Hacker Claims To Find Four Houses For Ilvermorny

Well, my fellow Americans, hopefully you've gotten used to calling yourself a No-Maj by now, because you're about to get another magical curveball: a man is claiming he found four houses for the Ilvermorny, the American Hogwarts that J.K. Rowling announced the existence of a few months ago. Software engineer Federico Ian Cervantez was rooting through javascript and allegedly found plans for an as of yet unfinished quiz on Pottermore, titled "Where do you belong? Horned Serpent, Wampus, Thunderbird or Pukwudgie". Not exactly as, er, elegant as the British houses, but I'm inclined to believe it only because nothing in this world is more aggressively American sounding than "Thunderbird".

There's an alleged screenshot of the javascript on Hypable, where author Andrew Sims also looked into each of these names and found that they are, in fact, creatures in Native American folklore — which does (however problematically) make sense, given J.K. Rowling's decision to focus on Native American origins for the explanation of magic in the American wizarding world, despite concerns that it was cultural appropriation. The questions of the quiz nor the results were in the screenshot of the javascript, so there's no word yet on what each of these "Houses" (if that's even what they're called at Ilvermorny) will mean about their occupants. Still, when you examine the creatures, you can come up with a few reasonable guesses — especially because, when you take the rudimentary research a step further, you find that the creatures correspond to the four core elements of earth, fire, water, and air.

Horned Serpent (Water)

In Native American mythology, the horned serpent is mystical figure often associated with rain, thunder and lightning, and water. Unlike snakes as we associate them in the modern day or with their Slytherin mascot counterpart, in some folklore their scales were used for divination and their horns for healing. Since water is the element most closely aligned with compassion, love, healing, and psychism, this might be a house for the more empathic students — i.e., the Hufflepuffs.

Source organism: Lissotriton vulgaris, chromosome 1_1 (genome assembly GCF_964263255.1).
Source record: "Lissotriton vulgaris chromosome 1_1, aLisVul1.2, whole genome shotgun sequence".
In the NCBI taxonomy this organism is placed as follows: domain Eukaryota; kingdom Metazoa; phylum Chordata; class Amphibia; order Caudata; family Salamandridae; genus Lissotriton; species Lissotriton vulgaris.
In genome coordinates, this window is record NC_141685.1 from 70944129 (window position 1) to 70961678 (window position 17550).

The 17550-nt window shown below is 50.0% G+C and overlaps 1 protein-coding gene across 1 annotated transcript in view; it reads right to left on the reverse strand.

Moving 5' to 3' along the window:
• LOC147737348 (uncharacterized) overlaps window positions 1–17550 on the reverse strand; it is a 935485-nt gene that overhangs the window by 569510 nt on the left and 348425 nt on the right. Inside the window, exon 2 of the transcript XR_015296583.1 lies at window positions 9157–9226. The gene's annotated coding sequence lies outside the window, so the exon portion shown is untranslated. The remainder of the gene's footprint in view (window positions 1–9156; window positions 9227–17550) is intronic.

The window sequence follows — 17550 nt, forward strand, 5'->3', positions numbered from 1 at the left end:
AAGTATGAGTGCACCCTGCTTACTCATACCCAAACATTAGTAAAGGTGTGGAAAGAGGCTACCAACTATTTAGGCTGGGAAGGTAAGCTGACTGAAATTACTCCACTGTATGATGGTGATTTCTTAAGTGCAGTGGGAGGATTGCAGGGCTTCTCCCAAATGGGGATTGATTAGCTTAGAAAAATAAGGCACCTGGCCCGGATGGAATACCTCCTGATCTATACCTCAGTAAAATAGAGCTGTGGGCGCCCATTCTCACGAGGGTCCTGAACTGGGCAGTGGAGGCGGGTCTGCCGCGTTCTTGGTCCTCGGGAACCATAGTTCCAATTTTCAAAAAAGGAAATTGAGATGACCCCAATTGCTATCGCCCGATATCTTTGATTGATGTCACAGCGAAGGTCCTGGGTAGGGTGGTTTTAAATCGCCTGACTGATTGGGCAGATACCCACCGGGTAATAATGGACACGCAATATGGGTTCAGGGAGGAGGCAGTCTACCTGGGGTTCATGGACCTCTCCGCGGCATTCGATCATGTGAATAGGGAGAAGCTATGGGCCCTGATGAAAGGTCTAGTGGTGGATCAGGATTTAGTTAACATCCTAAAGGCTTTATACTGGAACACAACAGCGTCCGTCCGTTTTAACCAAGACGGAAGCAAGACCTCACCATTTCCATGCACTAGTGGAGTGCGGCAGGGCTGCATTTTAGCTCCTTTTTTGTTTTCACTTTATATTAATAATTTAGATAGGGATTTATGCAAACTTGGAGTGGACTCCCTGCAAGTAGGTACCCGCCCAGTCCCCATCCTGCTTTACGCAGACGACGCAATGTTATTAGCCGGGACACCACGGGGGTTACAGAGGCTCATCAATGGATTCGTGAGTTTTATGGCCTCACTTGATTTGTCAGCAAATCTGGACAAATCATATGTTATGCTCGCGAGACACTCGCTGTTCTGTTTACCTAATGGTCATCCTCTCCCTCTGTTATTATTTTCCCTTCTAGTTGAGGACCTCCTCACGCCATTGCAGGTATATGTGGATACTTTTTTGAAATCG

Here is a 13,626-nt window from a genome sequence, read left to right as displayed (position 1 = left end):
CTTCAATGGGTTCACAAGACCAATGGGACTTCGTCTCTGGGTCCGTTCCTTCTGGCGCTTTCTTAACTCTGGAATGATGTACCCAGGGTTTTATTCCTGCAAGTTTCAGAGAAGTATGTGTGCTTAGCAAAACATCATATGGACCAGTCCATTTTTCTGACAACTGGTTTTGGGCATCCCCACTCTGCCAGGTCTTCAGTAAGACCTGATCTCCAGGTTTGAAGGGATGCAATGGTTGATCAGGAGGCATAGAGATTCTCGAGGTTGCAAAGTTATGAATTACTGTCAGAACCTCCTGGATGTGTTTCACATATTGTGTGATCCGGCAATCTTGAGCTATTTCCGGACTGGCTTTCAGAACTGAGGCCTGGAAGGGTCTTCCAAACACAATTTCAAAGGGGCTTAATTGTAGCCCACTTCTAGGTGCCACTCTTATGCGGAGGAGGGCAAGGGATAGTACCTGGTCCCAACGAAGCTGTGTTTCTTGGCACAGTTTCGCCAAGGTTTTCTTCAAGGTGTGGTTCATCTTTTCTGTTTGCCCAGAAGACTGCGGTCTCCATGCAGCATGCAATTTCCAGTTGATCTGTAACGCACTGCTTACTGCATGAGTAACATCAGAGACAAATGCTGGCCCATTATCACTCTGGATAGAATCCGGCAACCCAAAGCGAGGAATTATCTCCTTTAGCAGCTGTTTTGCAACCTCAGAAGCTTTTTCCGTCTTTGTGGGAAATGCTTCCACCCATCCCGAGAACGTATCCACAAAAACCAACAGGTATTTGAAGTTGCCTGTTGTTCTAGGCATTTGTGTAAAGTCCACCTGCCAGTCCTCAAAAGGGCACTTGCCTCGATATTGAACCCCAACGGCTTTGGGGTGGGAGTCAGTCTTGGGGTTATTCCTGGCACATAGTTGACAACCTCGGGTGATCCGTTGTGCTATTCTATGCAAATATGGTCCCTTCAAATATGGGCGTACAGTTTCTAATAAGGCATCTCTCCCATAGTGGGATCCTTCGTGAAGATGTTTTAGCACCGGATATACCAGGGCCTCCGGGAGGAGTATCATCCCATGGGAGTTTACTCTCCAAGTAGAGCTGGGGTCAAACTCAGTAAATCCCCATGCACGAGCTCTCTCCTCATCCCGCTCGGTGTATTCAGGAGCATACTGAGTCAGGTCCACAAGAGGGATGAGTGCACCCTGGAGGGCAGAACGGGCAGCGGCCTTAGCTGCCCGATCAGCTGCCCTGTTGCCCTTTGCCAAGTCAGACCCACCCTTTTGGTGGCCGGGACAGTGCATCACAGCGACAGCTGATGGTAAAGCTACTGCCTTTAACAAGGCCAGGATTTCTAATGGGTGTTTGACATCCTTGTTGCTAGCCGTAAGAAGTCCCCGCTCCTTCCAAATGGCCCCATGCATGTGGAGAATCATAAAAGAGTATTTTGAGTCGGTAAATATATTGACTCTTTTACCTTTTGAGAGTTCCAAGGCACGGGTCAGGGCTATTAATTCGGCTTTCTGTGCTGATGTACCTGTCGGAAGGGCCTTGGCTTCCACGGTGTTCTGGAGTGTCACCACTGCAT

Wampus (Earth)

The Wampus cat, in Cherokee mythology, is a "fearsome variation of a cougar". In East Tennessee, legend associates the Wampus cat as a spirit of death and earth, and J.K. Rowling mentioned in a Pottermore post that its hair is used in wand cores. As the element of earth is associated with prosperity, wealth, strength, and death, it may turn out that this is the house most akin to Slytherin, where ambition is prized most.

The Thunderbird (Air)

The thunderbird appears in a lot of Native American mythology, as a large bird with supernatural abilities of power and strength. While it has many different names in mythology, it is thought that its name originates from the beat of its wings causing thunder in the air. The element of air is most aligned with communication, travel, and intellect, so it might be safe to say that J.K. Rowling plans to have the Thunderbird house equivalent to Ravenclaw (especially seeing as their mascots are very similar).

Pukwudgie (Fire)

Pukwudgies originate from Wampanoag folklore, and are said to be two to three feet tall and have features that resemble humans, except larger and more exaggerated. Among its many powers is the ability to create fire at will. Seeing as fire is associated with passion, desire, energy, and strength, this might be the Gryffindor equivalent in Ilvermorny.

Of course, this might all be nonsense, because there's no way to truly verify any of this before it hits Pottermore. That being said, it certainly seems to be in line with J.K. Rowling's plans for magic in North America (even if people have reservations about the cultural appropriation of Native American mythology). No word yet on when or if the quiz will go live, but I'm sure all will be revealed in time — or at the very least, hacked by a No-Maj with No-Patience.

Images: Giphy; Warner Bros